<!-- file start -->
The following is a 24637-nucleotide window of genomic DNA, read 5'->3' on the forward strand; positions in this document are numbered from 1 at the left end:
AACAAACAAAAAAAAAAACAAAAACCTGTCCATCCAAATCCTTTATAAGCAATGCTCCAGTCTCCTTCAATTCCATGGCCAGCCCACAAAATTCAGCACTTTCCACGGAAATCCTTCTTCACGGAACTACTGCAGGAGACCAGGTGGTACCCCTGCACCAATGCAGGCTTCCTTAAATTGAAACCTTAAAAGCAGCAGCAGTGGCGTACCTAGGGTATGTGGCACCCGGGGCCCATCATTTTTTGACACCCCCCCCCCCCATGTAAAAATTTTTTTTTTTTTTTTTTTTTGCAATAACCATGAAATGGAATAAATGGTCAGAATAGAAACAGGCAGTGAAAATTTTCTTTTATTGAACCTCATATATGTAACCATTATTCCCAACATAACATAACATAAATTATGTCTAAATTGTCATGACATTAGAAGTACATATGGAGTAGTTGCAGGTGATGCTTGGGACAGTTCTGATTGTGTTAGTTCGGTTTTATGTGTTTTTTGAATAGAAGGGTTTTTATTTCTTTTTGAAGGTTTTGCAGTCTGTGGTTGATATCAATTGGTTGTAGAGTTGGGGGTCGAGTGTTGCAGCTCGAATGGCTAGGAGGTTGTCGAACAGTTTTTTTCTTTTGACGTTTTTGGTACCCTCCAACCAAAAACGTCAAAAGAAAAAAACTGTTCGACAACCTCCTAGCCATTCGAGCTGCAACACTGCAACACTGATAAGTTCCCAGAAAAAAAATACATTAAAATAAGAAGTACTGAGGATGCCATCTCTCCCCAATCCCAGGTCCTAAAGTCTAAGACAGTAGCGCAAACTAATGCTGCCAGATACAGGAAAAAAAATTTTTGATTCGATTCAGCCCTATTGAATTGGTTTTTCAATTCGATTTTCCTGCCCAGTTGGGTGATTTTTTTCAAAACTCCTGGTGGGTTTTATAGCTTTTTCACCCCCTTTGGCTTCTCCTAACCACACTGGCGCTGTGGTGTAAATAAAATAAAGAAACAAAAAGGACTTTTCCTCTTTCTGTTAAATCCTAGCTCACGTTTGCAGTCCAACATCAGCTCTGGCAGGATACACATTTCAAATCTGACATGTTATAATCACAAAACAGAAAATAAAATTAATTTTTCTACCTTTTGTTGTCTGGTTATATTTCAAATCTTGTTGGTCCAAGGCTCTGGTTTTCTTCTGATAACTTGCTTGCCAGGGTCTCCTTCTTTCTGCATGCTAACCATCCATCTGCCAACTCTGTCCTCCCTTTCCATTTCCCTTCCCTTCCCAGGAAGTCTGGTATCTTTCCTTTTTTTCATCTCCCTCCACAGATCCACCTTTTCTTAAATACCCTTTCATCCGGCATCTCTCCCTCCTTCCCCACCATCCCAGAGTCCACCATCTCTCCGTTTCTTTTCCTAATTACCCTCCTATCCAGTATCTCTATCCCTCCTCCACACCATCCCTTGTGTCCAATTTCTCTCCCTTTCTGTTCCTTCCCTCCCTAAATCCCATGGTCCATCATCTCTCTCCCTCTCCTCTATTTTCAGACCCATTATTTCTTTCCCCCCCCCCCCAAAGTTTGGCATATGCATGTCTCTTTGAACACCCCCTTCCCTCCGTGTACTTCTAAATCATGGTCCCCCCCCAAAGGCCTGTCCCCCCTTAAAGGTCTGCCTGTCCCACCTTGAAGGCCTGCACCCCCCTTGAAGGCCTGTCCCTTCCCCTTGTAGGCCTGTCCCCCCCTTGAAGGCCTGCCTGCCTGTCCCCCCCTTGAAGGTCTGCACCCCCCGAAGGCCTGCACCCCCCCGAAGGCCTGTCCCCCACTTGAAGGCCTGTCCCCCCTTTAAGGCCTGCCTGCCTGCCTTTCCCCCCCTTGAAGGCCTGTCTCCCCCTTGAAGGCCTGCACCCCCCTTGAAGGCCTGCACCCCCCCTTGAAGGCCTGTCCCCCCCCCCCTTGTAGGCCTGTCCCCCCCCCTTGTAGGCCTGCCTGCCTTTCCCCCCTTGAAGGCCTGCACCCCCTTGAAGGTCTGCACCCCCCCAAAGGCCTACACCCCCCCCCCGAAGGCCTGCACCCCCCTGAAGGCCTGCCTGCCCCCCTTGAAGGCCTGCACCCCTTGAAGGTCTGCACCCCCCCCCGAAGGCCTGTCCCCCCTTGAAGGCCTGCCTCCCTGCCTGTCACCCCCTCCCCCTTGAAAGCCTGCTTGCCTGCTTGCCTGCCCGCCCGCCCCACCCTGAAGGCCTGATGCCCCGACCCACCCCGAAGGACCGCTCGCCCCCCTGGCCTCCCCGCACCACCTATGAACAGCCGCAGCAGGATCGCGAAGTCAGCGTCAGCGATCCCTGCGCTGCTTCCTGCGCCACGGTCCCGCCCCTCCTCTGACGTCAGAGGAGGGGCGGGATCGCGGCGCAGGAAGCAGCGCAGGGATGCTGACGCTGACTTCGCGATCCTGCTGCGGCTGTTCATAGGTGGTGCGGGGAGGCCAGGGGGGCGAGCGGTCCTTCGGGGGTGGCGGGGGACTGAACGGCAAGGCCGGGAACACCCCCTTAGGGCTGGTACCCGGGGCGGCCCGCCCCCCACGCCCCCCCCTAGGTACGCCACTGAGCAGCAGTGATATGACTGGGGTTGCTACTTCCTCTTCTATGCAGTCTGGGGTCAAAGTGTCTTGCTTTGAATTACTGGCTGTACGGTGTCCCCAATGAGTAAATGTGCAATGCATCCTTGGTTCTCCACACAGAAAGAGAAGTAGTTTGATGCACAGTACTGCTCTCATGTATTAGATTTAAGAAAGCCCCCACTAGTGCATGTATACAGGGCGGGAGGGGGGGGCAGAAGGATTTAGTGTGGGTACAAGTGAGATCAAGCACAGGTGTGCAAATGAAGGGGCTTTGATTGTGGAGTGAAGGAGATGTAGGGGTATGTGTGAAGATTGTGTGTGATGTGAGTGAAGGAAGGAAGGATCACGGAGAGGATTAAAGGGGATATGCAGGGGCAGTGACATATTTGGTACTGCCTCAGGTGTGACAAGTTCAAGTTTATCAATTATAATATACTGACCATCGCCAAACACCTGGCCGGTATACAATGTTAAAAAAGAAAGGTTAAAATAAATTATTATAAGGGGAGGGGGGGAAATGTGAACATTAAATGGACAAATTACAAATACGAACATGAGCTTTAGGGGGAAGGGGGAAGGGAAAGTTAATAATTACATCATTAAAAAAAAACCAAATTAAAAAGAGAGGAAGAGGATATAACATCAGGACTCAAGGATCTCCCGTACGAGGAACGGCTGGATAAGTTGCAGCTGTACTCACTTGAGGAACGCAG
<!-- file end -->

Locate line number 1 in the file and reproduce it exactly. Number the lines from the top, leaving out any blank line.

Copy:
The following is a 24637-nucleotide window of genomic DNA, read 5'->3' on the forward strand; positions in this document are numbered from 1 at the left end: